John Vattic is awoken from a coma in a secret hi-tech medical facility with a wiped mind and a few bits of shattered memories. In his possession is and array of paranormal and psionic ...


(concept), (contributing writer)
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Cast overview:
Andrew Lawson ...
John Vattic (voice)
Colonel Starke (voice)
Director Hanson (voice)
Jayne Wilde (voice)
Andrew Wincott ...
Professor Grienko (voice)
Additional Voices (voice)
Sarah Mennell ...
Additional Voices (voice)
Additional Voices (voice)
Additional Voices (voice)
Mac McDonald ...
Additional Voices (voice) (as Mac MacDonald)
Peter Banks ...
Additional Voices (voice)


John Vattic is awoken from a coma in a secret hi-tech medical facility with a wiped mind and a few bits of shattered memories. In his possession is and array of paranormal and psionic powers. Armed with his powers and the little he knows, John goes off to unravel his past, and destroy the military conspiracy closing in on him.

Add Full Plot | Plot Synopsis


Action | Sci-Fi


T | See all certifications »

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Release Date:

21 September 2004 (USA)  »

Company Credits

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Technical Specs


Aspect Ratio:

1.85 : 1
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Did You Know?


The fourth level takes place in Siberia. Free Radical, the developer, often has levels that take place in Siberia in their games. See more »


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User Reviews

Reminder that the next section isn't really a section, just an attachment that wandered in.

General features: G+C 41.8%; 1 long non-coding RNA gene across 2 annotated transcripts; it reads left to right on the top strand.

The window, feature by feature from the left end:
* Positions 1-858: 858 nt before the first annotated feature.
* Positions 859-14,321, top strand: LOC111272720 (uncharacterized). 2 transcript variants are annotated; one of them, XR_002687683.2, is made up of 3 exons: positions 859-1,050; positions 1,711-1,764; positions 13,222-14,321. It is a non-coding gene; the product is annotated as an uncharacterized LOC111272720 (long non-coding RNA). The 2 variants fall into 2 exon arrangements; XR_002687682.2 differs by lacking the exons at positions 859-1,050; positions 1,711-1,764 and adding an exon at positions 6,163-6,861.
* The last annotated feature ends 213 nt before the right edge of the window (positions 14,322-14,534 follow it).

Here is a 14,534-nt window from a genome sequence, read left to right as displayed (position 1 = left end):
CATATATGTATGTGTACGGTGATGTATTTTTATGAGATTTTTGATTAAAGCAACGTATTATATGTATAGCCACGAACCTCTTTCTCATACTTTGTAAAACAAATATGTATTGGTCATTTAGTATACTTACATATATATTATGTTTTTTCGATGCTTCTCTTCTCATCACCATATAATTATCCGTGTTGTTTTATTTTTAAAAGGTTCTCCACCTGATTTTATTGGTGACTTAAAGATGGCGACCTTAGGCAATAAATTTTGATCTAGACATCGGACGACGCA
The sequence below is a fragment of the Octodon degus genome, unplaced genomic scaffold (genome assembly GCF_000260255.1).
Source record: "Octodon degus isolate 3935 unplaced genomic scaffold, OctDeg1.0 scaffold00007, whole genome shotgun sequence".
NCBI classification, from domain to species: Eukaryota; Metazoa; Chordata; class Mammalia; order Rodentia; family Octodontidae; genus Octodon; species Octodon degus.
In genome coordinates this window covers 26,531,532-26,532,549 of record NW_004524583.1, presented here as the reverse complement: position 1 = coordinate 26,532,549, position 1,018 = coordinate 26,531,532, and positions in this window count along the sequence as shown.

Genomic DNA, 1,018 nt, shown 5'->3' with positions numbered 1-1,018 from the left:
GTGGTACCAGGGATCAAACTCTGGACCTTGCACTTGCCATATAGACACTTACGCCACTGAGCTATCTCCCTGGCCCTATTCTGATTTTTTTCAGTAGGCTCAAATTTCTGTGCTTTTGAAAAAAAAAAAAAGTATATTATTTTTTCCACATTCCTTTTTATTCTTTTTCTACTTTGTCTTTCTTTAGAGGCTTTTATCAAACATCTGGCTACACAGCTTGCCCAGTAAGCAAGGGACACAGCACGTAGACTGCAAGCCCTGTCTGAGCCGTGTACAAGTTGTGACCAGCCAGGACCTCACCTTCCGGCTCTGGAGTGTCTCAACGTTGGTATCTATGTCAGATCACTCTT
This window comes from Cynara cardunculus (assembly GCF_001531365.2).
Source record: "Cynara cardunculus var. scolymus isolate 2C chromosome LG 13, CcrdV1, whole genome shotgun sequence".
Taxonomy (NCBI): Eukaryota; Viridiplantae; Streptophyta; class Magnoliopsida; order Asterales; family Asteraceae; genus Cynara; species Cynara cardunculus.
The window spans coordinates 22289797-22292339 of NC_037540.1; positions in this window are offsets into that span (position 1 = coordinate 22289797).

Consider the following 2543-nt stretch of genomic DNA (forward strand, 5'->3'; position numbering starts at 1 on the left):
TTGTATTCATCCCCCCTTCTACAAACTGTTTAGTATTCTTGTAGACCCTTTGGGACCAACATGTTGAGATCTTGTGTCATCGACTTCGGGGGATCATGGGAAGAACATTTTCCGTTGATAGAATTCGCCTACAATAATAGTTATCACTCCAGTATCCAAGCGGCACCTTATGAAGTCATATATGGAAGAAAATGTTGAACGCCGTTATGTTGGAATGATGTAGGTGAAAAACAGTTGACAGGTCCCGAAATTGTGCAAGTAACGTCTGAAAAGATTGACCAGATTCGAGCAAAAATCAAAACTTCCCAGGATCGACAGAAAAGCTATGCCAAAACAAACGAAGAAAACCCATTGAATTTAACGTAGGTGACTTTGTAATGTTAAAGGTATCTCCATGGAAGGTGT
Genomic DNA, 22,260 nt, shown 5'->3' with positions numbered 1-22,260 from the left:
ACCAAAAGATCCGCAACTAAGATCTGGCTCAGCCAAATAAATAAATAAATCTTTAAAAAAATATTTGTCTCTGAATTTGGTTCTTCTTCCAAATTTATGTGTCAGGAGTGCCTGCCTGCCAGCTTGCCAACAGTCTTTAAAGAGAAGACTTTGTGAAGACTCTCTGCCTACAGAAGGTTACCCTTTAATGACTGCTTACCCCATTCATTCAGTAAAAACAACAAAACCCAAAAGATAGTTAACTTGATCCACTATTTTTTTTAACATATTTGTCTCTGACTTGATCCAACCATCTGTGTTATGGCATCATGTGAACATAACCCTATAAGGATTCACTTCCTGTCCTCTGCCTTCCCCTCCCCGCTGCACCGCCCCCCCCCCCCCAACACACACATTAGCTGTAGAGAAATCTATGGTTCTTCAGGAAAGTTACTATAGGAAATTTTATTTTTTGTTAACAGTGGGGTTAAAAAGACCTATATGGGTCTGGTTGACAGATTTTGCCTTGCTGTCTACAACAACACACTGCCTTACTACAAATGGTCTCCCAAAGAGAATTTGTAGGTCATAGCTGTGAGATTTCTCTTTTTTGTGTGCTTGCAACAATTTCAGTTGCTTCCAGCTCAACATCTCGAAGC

Great concept but falls just short of the mark
5 July 2006 | by (The Penumbra) – See all my reviews

Second Sight has a brilliant story and a great idea behind the gameplay. You take on the role of John Vattic, who wakes up in a secure hospital/research facility with a battered, scarred body and a killer headache. He has no idea how he got there or what these people want with him. But he soon learns that he has extraordinary psychic powers such as telekinesis, self-healing, astral projection and the ability to possess baddies.

So begins your quest to find out the whos and whys. Obviously there's a huge government conspiracy behind everything but the game has a unique storytelling twist as you play one level in the present and the next in the past, at the beginning of the story. It's a unique way of developing interest and involving you more in the mystery.

It's very cool being able to sneak up on the baddies and tossing them around like ragdolls with your telekinesis. Chucking them through windows, off high ledges, slamming them into walls and ceilings is loads of fun. But I think this could have been taken further as it was a great opportunity for some cool, gory deaths and the simple blood splatters weren't really enough.

The levels vary between hospitals, Siberian outposts, apartments, more hospitals, offices, sewers, labs and even more hospitals. For the most part they are pretty generic and ludicrously over-sized to make the game longer. It can get a bit boring wandering around for ages, avoiding torrents of gunfire, anxiously awaiting a quiet moment to pull yourself together.

The music also walks a thin line of being atmospheric or generic. Sometimes it can get on your nerves and sometimes it can add to the tension of a scene. The voice acting is a cut above most games however and John Vattic's accent kinda grows on you. There's also a twist, which I won't spoil for you, that makes the game's complicated plot perfect for a theatrical film.

It's fun, but it's long and there are a few annoying bits. And if Second Sight was more developed and detailed it would be a classic. As it is, it's merely fast food.

Graphics B Sound B Gameplay B Lasting Appeal B-

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